"America is a smuggler nation", posits Peter Andreas. As a nation we seem to take a perverse pride in our checkered past, starting with flipping the British Empire the proverbial bird by dumping a load of tea into Boston Harbor (yes, I over-simplify). No other country struts the failings and foibles of our Founding Fathers as much as the good 'ol USA. Personally, I think that is a good thing to some degree.

In Smuggler Nation, Peter Andreas gives us a guided tour through the history of the underground economy in the United States, peeking into historical closets that many Americans may not have been aware of. As a book about American history, Smuggler Nation excels. Where it falls, in my opinion, is in establishing the extent that smuggling has helped fuel our "evolution to a pre-eminent superpower".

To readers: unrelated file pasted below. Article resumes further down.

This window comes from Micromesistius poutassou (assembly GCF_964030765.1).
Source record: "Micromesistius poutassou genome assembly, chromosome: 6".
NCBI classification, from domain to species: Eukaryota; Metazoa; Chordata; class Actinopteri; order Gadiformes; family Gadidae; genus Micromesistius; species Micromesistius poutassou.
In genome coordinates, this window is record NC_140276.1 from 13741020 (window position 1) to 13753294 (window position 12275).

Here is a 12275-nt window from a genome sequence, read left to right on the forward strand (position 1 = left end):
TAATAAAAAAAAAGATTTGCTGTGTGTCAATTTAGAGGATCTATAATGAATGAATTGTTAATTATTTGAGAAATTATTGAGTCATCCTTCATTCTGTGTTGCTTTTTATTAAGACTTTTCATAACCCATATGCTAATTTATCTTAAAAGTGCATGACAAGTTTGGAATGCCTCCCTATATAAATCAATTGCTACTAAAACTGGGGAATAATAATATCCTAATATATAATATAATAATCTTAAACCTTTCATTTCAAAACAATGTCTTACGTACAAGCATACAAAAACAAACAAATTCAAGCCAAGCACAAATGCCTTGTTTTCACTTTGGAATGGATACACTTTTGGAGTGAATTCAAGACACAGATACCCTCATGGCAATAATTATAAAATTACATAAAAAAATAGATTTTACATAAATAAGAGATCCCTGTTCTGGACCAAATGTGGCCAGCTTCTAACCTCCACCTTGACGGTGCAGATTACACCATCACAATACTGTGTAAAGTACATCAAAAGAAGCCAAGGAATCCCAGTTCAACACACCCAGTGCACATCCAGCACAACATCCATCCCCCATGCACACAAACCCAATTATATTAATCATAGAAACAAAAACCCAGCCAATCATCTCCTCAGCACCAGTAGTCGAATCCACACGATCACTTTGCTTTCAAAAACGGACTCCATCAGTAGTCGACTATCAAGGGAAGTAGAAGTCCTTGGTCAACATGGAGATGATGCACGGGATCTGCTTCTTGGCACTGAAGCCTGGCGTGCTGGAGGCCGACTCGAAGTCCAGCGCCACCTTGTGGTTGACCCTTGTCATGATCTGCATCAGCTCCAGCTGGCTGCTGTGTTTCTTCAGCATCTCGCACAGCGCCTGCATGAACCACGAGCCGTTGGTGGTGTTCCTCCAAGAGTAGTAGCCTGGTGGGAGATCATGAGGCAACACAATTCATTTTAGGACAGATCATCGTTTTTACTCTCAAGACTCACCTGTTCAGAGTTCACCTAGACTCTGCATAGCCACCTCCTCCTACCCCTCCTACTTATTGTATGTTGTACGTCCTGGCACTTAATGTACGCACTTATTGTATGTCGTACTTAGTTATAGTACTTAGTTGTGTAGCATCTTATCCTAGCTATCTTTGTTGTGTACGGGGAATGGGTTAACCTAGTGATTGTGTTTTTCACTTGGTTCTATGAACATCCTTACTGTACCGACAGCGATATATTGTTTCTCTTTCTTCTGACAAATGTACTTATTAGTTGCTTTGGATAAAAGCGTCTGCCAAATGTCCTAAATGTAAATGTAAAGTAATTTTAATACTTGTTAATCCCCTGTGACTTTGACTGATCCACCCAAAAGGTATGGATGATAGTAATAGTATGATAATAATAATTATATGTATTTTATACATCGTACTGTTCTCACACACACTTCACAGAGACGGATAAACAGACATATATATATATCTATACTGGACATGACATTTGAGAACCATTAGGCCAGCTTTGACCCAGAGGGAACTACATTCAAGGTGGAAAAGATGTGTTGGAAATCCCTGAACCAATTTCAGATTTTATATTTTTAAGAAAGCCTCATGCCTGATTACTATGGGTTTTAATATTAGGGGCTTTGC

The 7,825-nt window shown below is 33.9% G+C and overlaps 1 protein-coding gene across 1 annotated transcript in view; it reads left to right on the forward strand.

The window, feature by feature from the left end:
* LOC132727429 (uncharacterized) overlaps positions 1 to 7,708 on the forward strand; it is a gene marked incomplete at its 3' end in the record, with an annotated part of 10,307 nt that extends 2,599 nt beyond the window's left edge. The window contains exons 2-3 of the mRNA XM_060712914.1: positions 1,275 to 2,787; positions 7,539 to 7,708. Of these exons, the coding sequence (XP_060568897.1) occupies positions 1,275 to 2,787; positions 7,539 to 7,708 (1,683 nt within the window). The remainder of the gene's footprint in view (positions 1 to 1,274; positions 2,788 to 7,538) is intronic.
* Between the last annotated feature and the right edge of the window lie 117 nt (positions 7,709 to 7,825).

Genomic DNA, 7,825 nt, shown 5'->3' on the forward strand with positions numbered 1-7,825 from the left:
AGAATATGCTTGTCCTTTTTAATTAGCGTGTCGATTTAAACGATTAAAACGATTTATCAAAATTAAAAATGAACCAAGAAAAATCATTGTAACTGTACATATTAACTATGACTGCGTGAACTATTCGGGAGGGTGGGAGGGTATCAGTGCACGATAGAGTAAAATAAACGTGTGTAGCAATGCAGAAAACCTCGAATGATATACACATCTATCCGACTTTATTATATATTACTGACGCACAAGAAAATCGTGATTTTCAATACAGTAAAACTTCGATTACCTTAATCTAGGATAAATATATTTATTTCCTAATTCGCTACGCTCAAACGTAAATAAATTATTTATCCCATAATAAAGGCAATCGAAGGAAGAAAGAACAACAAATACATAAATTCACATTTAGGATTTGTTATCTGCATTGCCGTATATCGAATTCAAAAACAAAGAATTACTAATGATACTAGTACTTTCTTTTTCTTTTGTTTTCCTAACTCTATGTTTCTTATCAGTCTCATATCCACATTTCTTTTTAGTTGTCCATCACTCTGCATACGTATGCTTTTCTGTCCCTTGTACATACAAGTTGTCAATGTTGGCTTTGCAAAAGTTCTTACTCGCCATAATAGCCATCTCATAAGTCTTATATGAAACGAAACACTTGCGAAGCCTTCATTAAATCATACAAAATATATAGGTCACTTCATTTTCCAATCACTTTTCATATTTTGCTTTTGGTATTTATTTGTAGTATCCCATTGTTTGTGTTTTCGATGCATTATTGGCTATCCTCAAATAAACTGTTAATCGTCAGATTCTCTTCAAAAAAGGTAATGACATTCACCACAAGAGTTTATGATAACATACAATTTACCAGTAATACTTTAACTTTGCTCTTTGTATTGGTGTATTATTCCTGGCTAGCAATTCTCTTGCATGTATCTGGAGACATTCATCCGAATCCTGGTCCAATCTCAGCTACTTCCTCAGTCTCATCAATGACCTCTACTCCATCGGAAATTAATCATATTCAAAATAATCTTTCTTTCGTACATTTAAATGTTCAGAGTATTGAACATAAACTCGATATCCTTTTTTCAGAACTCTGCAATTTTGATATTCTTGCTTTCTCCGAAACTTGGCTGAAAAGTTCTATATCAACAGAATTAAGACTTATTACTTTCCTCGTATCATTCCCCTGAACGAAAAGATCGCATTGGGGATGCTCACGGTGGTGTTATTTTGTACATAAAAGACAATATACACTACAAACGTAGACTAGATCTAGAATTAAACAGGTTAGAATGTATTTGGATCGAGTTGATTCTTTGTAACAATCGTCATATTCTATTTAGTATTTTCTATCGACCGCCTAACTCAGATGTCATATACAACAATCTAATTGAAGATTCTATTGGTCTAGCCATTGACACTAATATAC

The exchange of goods and services, whether on the black market or the open market, is exactly that: an exchange. Our imports of Canadian booze, or French condoms, or Mexican workers have been offset by direct payments and indirect costs of one sort or another; in the long run it is a zero-sum game.

At the same time, the exporters of these goods profited (often illegally on their own side) from the artificially high prices commanded by the contraband nature of their product. Why have these countries not been advantaged in the same way -- are we just better black-marketeers?

I don't think so. I believe America has succeeded due to our unique geographical location, our vast human and natural resources, occasionally exceptional leadership, and a fair amount of luck. While it is ironic that the world's pre-eminent nation of smugglers now seeks to stem the tide of the underground economy, smuggling has been a side effect of our success, not it's driving force.